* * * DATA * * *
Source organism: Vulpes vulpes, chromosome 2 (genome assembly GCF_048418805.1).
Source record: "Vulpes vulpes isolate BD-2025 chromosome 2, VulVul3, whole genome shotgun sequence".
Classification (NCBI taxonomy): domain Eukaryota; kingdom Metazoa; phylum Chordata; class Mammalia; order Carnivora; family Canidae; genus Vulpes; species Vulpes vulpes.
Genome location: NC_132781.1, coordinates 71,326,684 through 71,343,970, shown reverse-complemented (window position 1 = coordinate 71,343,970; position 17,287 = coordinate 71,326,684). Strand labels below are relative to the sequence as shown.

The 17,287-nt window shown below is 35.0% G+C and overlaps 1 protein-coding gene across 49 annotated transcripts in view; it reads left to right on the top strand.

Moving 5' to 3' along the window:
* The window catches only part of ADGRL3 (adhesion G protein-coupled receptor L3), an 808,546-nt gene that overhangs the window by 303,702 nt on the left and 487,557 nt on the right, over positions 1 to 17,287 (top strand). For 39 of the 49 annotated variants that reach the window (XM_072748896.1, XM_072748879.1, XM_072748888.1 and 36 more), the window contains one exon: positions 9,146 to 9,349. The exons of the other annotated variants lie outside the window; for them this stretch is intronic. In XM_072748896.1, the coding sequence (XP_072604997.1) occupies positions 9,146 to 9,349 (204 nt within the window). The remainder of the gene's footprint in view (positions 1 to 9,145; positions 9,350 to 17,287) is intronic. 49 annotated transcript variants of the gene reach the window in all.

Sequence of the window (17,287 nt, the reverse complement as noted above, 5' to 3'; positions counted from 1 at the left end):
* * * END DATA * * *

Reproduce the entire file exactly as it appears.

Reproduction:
Source organism: Vulpes vulpes, chromosome 2 (genome assembly GCF_048418805.1).
Source record: "Vulpes vulpes isolate BD-2025 chromosome 2, VulVul3, whole genome shotgun sequence".
Classification (NCBI taxonomy): domain Eukaryota; kingdom Metazoa; phylum Chordata; class Mammalia; order Carnivora; family Canidae; genus Vulpes; species Vulpes vulpes.
Genome location: NC_132781.1, coordinates 71,326,684 through 71,343,970, shown reverse-complemented (window position 1 = coordinate 71,343,970; position 17,287 = coordinate 71,326,684). Strand labels below are relative to the sequence as shown.

The 17,287-nt window shown below is 35.0% G+C and overlaps 1 protein-coding gene across 49 annotated transcripts in view; it reads left to right on the top strand.

Moving 5' to 3' along the window:
* The window catches only part of ADGRL3 (adhesion G protein-coupled receptor L3), an 808,546-nt gene that overhangs the window by 303,702 nt on the left and 487,557 nt on the right, over positions 1 to 17,287 (top strand). For 39 of the 49 annotated variants that reach the window (XM_072748896.1, XM_072748879.1, XM_072748888.1 and 36 more), the window contains one exon: positions 9,146 to 9,349. The exons of the other annotated variants lie outside the window; for them this stretch is intronic. In XM_072748896.1, the coding sequence (XP_072604997.1) occupies positions 9,146 to 9,349 (204 nt within the window). The remainder of the gene's footprint in view (positions 1 to 9,145; positions 9,350 to 17,287) is intronic. 49 annotated transcript variants of the gene reach the window in all.

Sequence of the window (17,287 nt, the reverse complement as noted above, 5' to 3'; positions counted from 1 at the left end):